- A nurse practitioner may certify to a disability within his/her scope of practice; however, he/she must perform a physical examination and collaborate with a physician or surgeon.
- A licensed midwife, nurse-midwife, or nurse practitioner may complete the medical certification for disabilities related to normal pregnancy or childbirth.
- If you are under the care of a religious practitioner, request a Claim for Disability Insurance Benefits-Religious Practitioner’s Certificate (DE 2502), from an SDI office. Certification by a religious practitioner is acceptable only if the practitioner has been accredited by the Employment Development Department.
Where do I apply for State Disability Insurance (SDI)?
You can apply for State Disability Insurance at the Employment Development Department of California. To file a claim, visit edd.ca.gov.
After I submit a claim to the EDD, when will I know if I’m eligible?
Once a properly completed claim application is received, the EDD usually determines eligibility within 14 days. However, due to COVID-19, this process has slowed down. Submitting a claim online is the fastest way to have your claim processed.
How will I receive my State Disability Insurance (SDI) payments?
You will be able to select your payment option when you file your claim.
- EDD Debit Card: If eligible, benefit payments are issued on the EDD Debit Card within 24 hours of processing your certification and immediately available to you.
- EDD Checks by Mail: If eligible, benefit payments are issued by EDD check within 24 hours of processing your certification. Allow 7 to 10 days for delivery of checks in the mail.
Can undocumented workers apply for State Disability Insurance (SDI)?
Yes, as long as you are paying into the California State Disability Insurance fund you can apply. Citizenship and immigration status do not affect eligibility. The Employment Development Department will NOT ask for proof of citizenship.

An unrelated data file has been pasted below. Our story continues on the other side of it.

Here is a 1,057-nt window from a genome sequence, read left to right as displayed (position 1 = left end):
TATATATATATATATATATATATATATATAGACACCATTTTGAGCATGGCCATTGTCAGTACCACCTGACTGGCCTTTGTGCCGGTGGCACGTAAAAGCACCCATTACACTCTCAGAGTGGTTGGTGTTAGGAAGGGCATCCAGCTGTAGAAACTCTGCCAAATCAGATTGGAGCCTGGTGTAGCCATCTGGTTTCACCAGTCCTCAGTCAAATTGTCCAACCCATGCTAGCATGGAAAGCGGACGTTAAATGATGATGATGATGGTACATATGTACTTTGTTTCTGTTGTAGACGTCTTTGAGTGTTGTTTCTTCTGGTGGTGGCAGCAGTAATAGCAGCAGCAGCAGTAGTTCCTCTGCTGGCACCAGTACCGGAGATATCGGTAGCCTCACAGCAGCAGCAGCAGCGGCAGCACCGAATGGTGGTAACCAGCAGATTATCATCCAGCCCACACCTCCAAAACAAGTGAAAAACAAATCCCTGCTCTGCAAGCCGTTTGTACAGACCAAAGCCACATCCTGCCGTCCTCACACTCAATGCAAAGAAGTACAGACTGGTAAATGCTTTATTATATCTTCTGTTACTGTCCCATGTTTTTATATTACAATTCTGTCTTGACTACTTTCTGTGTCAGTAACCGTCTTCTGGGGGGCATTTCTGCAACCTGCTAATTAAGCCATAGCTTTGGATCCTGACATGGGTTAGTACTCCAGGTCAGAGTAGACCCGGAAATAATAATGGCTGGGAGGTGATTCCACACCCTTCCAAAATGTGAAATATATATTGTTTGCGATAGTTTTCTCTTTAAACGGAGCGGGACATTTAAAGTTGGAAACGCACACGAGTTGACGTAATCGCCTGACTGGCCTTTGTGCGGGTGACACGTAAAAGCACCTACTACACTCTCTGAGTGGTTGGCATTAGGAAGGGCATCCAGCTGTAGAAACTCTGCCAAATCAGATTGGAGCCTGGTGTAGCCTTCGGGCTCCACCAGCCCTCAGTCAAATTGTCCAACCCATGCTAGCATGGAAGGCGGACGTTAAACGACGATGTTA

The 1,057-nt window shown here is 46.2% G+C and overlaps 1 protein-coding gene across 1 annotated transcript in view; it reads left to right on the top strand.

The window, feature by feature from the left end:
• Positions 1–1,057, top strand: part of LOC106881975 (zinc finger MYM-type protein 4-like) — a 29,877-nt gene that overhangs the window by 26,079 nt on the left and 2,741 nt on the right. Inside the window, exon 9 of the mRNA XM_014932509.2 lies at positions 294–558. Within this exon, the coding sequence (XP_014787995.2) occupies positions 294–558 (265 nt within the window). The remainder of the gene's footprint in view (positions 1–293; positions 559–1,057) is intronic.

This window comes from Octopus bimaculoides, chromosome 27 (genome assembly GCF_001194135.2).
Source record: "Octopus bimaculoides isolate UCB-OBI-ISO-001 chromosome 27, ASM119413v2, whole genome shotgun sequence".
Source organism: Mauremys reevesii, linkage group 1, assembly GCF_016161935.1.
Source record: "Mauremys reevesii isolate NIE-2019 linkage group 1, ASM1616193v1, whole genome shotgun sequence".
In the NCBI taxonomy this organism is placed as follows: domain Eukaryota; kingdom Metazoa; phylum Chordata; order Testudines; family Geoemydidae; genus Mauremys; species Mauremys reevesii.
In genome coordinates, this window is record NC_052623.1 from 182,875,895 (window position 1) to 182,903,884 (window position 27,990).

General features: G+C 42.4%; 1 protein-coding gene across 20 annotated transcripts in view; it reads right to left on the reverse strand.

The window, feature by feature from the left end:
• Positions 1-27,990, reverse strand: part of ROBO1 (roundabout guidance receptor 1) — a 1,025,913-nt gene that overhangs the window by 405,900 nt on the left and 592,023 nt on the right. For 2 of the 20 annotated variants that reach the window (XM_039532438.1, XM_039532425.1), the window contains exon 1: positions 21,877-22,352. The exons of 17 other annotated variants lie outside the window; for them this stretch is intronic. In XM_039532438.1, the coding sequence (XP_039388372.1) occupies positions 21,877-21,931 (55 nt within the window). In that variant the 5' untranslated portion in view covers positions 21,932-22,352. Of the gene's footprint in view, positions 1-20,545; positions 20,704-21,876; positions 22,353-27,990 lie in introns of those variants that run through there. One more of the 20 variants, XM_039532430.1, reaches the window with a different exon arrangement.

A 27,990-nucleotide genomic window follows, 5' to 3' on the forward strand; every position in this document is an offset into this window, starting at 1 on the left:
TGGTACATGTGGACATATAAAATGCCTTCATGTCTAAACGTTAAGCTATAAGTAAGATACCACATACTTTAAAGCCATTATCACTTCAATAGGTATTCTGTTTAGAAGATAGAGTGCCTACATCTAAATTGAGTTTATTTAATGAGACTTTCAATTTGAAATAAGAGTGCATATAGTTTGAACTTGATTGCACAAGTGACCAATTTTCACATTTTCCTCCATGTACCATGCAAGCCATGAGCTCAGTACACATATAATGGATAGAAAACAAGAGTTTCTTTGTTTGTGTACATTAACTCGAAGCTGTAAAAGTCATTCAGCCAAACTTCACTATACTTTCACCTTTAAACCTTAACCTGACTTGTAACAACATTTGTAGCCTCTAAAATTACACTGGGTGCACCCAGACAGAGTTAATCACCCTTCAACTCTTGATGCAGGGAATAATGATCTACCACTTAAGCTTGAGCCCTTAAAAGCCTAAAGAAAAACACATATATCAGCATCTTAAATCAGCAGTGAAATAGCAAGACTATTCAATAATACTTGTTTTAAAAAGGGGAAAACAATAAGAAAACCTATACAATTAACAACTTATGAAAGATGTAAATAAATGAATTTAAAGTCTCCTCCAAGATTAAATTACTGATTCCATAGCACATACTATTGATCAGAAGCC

Will my employer find out what my illness or disability is when I apply for State Disability Insurance?
The EDD will notify your employer that you have submitted a State Disability Insurance claim; however, your medical information is confidential and will not be shared with your employer.
Will my job be protected while I’m taking time off work using State Disability Insurance (SDI)?
California State Disability Insurance does not provide job protection. Your job may be protected through other federal or state laws such as the Family and Medical Leave Act (FMLA) or the California Family Rights Act (CFRA). For more information about the FMLA, visit the Department of Labor or call (916) 653-9900. For more information about the CFRA, visit the California Department of Fair Employment and Housing or call 1-800-884-1684.
What if I’m wrongfully fired or told by my employer that I cannot take time off due to my disability?
Being able to enforce your rights is important. Not all employers are aware of how State Disability Insurance works and some are not supportive of employees taking time off. If you suspect you were wrongfully terminated or disciplined for taking leave, we recommend getting free legal counsel and support from one of our members, Legal Aid At Work.